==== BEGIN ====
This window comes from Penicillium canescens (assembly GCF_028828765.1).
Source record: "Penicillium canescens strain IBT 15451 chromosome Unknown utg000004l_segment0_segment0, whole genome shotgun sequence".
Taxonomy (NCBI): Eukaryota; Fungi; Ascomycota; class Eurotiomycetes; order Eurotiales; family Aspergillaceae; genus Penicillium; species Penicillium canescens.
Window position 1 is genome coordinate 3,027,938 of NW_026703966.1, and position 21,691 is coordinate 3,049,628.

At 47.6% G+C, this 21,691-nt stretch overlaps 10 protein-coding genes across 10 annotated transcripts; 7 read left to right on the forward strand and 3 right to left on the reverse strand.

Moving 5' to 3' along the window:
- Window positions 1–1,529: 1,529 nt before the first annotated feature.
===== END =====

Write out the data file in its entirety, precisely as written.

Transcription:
This window comes from Penicillium canescens (assembly GCF_028828765.1).
Source record: "Penicillium canescens strain IBT 15451 chromosome Unknown utg000004l_segment0_segment0, whole genome shotgun sequence".
Taxonomy (NCBI): Eukaryota; Fungi; Ascomycota; class Eurotiomycetes; order Eurotiales; family Aspergillaceae; genus Penicillium; species Penicillium canescens.
Window position 1 is genome coordinate 3,027,938 of NW_026703966.1, and position 21,691 is coordinate 3,049,628.

At 47.6% G+C, this 21,691-nt stretch overlaps 10 protein-coding genes across 10 annotated transcripts; 7 read left to right on the forward strand and 3 right to left on the reverse strand.

Moving 5' to 3' along the window:
- Window positions 1–1,529: 1,529 nt before the first annotated feature.